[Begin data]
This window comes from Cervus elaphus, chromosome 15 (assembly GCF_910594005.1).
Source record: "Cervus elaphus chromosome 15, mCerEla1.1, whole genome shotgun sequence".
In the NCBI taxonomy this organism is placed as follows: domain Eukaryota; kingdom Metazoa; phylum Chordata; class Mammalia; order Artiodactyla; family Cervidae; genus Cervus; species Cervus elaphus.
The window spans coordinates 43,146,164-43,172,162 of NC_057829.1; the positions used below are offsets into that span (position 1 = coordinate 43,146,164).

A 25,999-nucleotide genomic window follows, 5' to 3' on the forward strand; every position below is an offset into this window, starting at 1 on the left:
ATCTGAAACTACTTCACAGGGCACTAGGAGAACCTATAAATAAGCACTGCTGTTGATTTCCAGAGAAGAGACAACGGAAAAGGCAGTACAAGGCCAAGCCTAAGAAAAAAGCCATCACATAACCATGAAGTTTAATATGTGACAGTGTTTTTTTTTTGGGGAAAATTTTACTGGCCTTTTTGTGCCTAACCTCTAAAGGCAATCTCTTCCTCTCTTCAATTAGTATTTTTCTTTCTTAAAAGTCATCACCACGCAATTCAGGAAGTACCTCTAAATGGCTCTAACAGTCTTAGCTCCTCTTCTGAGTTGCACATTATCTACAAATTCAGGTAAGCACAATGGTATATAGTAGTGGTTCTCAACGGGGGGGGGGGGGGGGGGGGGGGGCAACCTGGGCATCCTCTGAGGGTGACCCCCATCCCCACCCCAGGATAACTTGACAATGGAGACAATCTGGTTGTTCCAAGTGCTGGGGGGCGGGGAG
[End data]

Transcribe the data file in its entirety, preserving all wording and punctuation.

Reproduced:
This window comes from Cervus elaphus, chromosome 15 (assembly GCF_910594005.1).
Source record: "Cervus elaphus chromosome 15, mCerEla1.1, whole genome shotgun sequence".
In the NCBI taxonomy this organism is placed as follows: domain Eukaryota; kingdom Metazoa; phylum Chordata; class Mammalia; order Artiodactyla; family Cervidae; genus Cervus; species Cervus elaphus.
The window spans coordinates 43,146,164-43,172,162 of NC_057829.1; the positions used below are offsets into that span (position 1 = coordinate 43,146,164).

A 25,999-nucleotide genomic window follows, 5' to 3' on the forward strand; every position below is an offset into this window, starting at 1 on the left:
ATCTGAAACTACTTCACAGGGCACTAGGAGAACCTATAAATAAGCACTGCTGTTGATTTCCAGAGAAGAGACAACGGAAAAGGCAGTACAAGGCCAAGCCTAAGAAAAAAGCCATCACATAACCATGAAGTTTAATATGTGACAGTGTTTTTTTTTTGGGGAAAATTTTACTGGCCTTTTTGTGCCTAACCTCTAAAGGCAATCTCTTCCTCTCTTCAATTAGTATTTTTCTTTCTTAAAAGTCATCACCACGCAATTCAGGAAGTACCTCTAAATGGCTCTAACAGTCTTAGCTCCTCTTCTGAGTTGCACATTATCTACAAATTCAGGTAAGCACAATGGTATATAGTAGTGGTTCTCAACGGGGGGGGGGGGGGGGGGGGGGGGCAACCTGGGCATCCTCTGAGGGTGACCCCCATCCCCACCCCAGGATAACTTGACAATGGAGACAATCTGGTTGTTCCAAGTGCTGGGGGGCGGGGAG